Barn Owl, Tyto alba

Kingdom:  Animalia

Phylum:  Chordata

Class:  Aves

Order:  Strigiformes

Family:  Tytonidae

Genus:  Tyto

Species:  alba

Status

Many states have classified the barn owl as threatened or endangered.  The U.S. Fish and Wildlife Service does not reference this species.  International Union for the Conservation of Nature Status: Least Concern.

Description

A barn owl’s most distinguishing feature is its heart-shaped, creamy white face.  They also have longer legs than most owls.  Their back is tawny golden with gray patches, spotted with brown and white.  Their front is white or pale cinnamon flecked with black dots.  They have a wingspan of 43-47 inches (3.5-4 feet).  Males average 470 grams and females average 570 grams in weight.

Habitat and Range

Barn owls are the most widespread of all owl species, found on all continents except Antarctica.  The North American subspecies is found from Southern Canada, throughout the United States into Mexico and Central America.  They are found in virtually all habitats but much more abundantly in open woodland.

Diet

Barn owls mainly eat small mammals although they will eat the occasional bird, reptile or insect.   Like other owl species, the barn owl does not digest fur and bone.  They rid themselves of these by regurgitating them in a pellet.  A barn owl pellet is smooth and almost black making them easy to identify.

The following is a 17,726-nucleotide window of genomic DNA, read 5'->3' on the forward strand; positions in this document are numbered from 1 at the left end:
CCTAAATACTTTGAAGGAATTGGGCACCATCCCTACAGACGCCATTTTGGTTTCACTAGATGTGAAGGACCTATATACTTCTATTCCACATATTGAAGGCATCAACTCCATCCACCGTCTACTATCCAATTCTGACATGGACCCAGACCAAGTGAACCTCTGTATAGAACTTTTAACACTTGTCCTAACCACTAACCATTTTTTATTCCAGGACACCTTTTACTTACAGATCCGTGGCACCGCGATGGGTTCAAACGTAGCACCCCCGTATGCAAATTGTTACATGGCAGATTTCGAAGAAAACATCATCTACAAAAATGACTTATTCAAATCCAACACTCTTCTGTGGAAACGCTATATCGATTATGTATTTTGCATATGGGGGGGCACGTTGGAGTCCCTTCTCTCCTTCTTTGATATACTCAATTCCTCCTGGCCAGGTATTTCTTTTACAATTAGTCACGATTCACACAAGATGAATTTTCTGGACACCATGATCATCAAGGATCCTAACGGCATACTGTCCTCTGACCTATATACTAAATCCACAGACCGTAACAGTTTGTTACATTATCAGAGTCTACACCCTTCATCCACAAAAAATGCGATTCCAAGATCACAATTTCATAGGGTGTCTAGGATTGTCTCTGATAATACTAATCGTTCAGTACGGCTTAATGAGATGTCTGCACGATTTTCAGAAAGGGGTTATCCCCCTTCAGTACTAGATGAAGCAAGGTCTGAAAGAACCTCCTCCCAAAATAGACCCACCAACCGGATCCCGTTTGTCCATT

Reproduction

Barn owls will breed any time during the year, and depending on food supply they may breed twice in one year.  Barn owls nest in tree hollows, old buildings, caves, and well shafts.   The bedding of the nest is usually made from the female’s shredded pellets.  An average clutch size is 4-7 eggs.  They are laid at 2-day intervals. They will hatch in 30-34 days, and they will fledge around 9 weeks.  They will continue to return to the nest site for several weeks.

Behavior

A barn owl’s wing is almost furry to the touch.  Its fringed feathers muffle the wing beats so that small animals do not hear it approach.  If threatened the barn owl will spread its wings, hiss, clack its beak, and sway its head from side to side.

Wow!

  • Barn Owls can hunt in the dark using just their hearing to find prey.
  • Their ears are asymmetrical; one is level with the nostril and the other is higher, nearer to the forehead. They are covered with feathered flaps that close in response to loud noises and open for soft sounds.
  • One barn owl may catch 1500 mice in a year.